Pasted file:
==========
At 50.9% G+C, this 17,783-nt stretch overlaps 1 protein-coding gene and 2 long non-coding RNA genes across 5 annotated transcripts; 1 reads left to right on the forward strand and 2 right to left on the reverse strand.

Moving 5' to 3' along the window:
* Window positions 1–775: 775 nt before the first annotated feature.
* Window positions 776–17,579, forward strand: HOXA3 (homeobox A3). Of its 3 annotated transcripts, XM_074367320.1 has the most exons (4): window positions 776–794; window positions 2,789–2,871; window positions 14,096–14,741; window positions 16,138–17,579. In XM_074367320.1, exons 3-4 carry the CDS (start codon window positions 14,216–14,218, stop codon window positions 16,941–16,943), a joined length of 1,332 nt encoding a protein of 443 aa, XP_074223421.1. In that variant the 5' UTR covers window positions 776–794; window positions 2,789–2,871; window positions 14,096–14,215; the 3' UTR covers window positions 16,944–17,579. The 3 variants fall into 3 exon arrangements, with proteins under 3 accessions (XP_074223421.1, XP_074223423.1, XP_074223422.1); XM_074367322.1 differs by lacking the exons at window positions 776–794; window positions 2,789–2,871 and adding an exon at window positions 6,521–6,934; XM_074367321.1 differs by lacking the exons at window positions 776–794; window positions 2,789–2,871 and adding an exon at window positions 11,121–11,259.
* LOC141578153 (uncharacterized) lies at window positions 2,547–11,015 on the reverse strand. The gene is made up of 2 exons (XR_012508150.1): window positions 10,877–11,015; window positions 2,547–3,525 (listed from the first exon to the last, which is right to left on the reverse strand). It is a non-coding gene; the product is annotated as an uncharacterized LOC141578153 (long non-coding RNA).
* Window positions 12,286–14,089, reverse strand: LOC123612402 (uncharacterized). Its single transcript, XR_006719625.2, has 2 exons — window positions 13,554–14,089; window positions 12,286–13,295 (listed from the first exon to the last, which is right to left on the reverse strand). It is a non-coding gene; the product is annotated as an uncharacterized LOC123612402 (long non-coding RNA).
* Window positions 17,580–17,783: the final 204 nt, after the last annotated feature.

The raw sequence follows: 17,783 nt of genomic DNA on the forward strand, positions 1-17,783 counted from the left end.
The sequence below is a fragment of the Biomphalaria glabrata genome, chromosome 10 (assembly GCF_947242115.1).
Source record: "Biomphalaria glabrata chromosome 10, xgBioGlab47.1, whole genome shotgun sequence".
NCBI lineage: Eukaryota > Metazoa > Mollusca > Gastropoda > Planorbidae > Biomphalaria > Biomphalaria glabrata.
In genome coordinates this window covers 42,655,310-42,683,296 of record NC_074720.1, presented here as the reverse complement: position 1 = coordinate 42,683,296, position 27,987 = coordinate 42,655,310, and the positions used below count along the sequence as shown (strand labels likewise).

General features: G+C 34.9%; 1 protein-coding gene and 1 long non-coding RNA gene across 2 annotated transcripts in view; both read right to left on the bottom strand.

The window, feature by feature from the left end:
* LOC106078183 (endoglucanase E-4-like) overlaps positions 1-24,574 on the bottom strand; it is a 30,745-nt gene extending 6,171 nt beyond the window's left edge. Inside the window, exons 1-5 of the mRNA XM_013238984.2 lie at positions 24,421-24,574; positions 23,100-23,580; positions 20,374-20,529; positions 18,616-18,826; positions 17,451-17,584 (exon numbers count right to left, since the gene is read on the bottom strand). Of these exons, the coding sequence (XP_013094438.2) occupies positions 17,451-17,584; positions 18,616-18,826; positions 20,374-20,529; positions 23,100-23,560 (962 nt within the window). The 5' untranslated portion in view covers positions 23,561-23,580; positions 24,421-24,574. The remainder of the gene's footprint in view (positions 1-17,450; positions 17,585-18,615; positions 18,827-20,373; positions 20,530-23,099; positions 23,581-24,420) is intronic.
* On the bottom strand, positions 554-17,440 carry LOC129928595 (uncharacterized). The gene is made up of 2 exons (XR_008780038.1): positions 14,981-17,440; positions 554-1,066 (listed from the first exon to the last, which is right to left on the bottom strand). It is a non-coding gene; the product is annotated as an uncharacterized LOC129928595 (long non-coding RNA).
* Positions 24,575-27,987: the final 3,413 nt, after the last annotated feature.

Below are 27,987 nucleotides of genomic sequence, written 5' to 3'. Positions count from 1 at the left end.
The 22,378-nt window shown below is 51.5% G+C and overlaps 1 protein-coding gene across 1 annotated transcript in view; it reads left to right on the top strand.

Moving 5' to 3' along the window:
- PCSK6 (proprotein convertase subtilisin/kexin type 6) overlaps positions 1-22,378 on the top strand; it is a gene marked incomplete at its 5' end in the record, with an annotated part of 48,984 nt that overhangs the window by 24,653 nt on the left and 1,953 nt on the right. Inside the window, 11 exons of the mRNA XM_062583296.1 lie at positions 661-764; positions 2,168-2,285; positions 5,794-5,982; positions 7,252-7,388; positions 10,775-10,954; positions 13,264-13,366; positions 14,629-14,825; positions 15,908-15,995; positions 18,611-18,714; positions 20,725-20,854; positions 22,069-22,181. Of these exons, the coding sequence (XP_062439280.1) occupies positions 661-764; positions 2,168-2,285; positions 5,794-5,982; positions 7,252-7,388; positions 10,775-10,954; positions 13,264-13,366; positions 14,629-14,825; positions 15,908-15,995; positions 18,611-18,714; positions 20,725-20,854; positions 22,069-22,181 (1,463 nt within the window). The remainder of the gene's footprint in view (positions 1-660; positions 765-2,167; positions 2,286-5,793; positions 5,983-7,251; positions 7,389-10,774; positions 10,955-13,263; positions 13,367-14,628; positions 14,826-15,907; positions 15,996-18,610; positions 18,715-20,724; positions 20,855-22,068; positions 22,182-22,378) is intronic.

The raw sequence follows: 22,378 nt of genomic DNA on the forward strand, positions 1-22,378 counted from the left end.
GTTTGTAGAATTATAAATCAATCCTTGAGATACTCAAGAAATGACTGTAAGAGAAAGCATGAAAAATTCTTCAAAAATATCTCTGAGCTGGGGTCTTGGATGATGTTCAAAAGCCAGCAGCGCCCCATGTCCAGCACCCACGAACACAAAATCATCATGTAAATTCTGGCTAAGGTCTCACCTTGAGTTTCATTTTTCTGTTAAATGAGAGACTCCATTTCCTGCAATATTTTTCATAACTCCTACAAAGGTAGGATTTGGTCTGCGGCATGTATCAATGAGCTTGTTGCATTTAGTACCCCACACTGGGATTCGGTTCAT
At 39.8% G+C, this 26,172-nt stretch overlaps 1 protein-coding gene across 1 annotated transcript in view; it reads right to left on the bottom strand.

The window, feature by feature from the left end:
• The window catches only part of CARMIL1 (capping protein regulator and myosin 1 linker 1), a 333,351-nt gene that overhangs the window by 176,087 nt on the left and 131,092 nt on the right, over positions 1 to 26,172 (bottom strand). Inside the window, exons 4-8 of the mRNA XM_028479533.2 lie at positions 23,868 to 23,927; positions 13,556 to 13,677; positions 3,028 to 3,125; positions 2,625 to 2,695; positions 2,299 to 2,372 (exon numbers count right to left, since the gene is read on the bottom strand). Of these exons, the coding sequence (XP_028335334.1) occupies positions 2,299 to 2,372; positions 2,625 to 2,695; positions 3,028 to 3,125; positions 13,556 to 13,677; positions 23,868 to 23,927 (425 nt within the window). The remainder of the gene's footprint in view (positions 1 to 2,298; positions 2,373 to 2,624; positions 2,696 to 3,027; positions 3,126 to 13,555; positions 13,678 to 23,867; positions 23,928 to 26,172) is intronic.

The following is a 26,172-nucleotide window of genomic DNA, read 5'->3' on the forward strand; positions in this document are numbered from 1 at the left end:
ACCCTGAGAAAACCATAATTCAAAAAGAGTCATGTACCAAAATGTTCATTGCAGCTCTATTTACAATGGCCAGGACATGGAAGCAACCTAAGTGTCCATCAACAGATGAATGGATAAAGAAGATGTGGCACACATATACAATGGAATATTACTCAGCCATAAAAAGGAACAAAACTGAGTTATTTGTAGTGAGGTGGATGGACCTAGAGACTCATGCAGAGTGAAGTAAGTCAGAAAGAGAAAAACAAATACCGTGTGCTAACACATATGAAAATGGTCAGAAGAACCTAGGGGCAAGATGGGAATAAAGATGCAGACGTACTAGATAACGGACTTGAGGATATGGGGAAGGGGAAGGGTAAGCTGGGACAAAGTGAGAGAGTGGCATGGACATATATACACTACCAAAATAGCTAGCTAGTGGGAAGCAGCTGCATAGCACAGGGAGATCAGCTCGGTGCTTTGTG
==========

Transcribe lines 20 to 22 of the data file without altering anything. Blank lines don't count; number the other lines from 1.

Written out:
Moving 5' to 3' along the window:
- PCSK6 (proprotein convertase subtilisin/kexin type 6) overlaps positions 1-22,378 on the top strand; it is a gene marked incomplete at its 5' end in the record, with an annotated part of 48,984 nt that overhangs the window by 24,653 nt on the left and 1,953 nt on the right. Inside the window, 11 exons of the mRNA XM_062583296.1 lie at positions 661-764; positions 2,168-2,285; positions 5,794-5,982; positions 7,252-7,388; positions 10,775-10,954; positions 13,264-13,366; positions 14,629-14,825; positions 15,908-15,995; positions 18,611-18,714; positions 20,725-20,854; positions 22,069-22,181. Of these exons, the coding sequence (XP_062439280.1) occupies positions 661-764; positions 2,168-2,285; positions 5,794-5,982; positions 7,252-7,388; positions 10,775-10,954; positions 13,264-13,366; positions 14,629-14,825; positions 15,908-15,995; positions 18,611-18,714; positions 20,725-20,854; positions 22,069-22,181 (1,463 nt within the window). The remainder of the gene's footprint in view (positions 1-660; positions 765-2,167; positions 2,286-5,793; positions 5,983-7,251; positions 7,389-10,774; positions 10,955-13,263; positions 13,367-14,628; positions 14,826-15,907; positions 15,996-18,610; positions 18,715-20,724; positions 20,855-22,068; positions 22,182-22,378) is intronic.

The raw sequence follows: 22,378 nt of genomic DNA on the forward strand, positions 1-22,378 counted from the left end.